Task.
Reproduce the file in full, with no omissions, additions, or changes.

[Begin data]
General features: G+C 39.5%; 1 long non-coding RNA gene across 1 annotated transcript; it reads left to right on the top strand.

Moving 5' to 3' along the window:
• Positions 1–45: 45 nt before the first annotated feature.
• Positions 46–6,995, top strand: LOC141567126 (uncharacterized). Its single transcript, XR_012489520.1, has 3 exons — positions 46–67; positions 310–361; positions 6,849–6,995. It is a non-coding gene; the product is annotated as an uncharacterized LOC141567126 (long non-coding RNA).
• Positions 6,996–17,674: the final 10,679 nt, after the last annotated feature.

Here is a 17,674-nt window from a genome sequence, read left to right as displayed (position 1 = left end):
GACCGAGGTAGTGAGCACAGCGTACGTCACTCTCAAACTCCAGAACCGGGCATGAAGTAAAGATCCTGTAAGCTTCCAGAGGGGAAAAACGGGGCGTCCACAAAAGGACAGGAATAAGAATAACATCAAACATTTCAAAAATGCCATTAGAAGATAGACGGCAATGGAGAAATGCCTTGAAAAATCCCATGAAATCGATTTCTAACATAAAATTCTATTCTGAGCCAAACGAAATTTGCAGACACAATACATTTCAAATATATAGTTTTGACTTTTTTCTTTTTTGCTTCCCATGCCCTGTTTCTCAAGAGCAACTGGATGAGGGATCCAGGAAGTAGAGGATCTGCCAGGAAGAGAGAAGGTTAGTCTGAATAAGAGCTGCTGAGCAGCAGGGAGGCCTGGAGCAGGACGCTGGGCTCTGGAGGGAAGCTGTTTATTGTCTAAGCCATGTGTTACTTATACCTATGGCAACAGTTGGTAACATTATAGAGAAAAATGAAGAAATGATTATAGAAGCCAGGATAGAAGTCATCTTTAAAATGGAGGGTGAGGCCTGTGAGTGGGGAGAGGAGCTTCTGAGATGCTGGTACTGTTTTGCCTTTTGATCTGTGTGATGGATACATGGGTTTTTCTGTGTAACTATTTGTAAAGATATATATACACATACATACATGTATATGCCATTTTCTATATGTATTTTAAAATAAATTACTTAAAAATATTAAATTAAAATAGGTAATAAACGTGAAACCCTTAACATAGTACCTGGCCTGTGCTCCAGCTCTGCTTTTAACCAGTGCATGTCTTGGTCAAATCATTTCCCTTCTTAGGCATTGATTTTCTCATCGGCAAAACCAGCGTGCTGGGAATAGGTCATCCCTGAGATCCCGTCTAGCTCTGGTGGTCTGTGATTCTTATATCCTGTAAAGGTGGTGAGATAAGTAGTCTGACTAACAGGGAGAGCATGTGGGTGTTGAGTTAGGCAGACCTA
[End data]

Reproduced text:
General features: G+C 39.5%; 1 long non-coding RNA gene across 1 annotated transcript; it reads left to right on the top strand.

Moving 5' to 3' along the window:
• Positions 1–45: 45 nt before the first annotated feature.
• Positions 46–6,995, top strand: LOC141567126 (uncharacterized). Its single transcript, XR_012489520.1, has 3 exons — positions 46–67; positions 310–361; positions 6,849–6,995. It is a non-coding gene; the product is annotated as an uncharacterized LOC141567126 (long non-coding RNA).
• Positions 6,996–17,674: the final 10,679 nt, after the last annotated feature.

Here is a 17,674-nt window from a genome sequence, read left to right as displayed (position 1 = left end):
GACCGAGGTAGTGAGCACAGCGTACGTCACTCTCAAACTCCAGAACCGGGCATGAAGTAAAGATCCTGTAAGCTTCCAGAGGGGAAAAACGGGGCGTCCACAAAAGGACAGGAATAAGAATAACATCAAACATTTCAAAAATGCCATTAGAAGATAGACGGCAATGGAGAAATGCCTTGAAAAATCCCATGAAATCGATTTCTAACATAAAATTCTATTCTGAGCCAAACGAAATTTGCAGACACAATACATTTCAAATATATAGTTTTGACTTTTTTCTTTTTTGCTTCCCATGCCCTGTTTCTCAAGAGCAACTGGATGAGGGATCCAGGAAGTAGAGGATCTGCCAGGAAGAGAGAAGGTTAGTCTGAATAAGAGCTGCTGAGCAGCAGGGAGGCCTGGAGCAGGACGCTGGGCTCTGGAGGGAAGCTGTTTATTGTCTAAGCCATGTGTTACTTATACCTATGGCAACAGTTGGTAACATTATAGAGAAAAATGAAGAAATGATTATAGAAGCCAGGATAGAAGTCATCTTTAAAATGGAGGGTGAGGCCTGTGAGTGGGGAGAGGAGCTTCTGAGATGCTGGTACTGTTTTGCCTTTTGATCTGTGTGATGGATACATGGGTTTTTCTGTGTAACTATTTGTAAAGATATATATACACATACATACATGTATATGCCATTTTCTATATGTATTTTAAAATAAATTACTTAAAAATATTAAATTAAAATAGGTAATAAACGTGAAACCCTTAACATAGTACCTGGCCTGTGCTCCAGCTCTGCTTTTAACCAGTGCATGTCTTGGTCAAATCATTTCCCTTCTTAGGCATTGATTTTCTCATCGGCAAAACCAGCGTGCTGGGAATAGGTCATCCCTGAGATCCCGTCTAGCTCTGGTGGTCTGTGATTCTTATATCCTGTAAAGGTGGTGAGATAAGTAGTCTGACTAACAGGGAGAGCATGTGGGTGTTGAGTTAGGCAGACCTA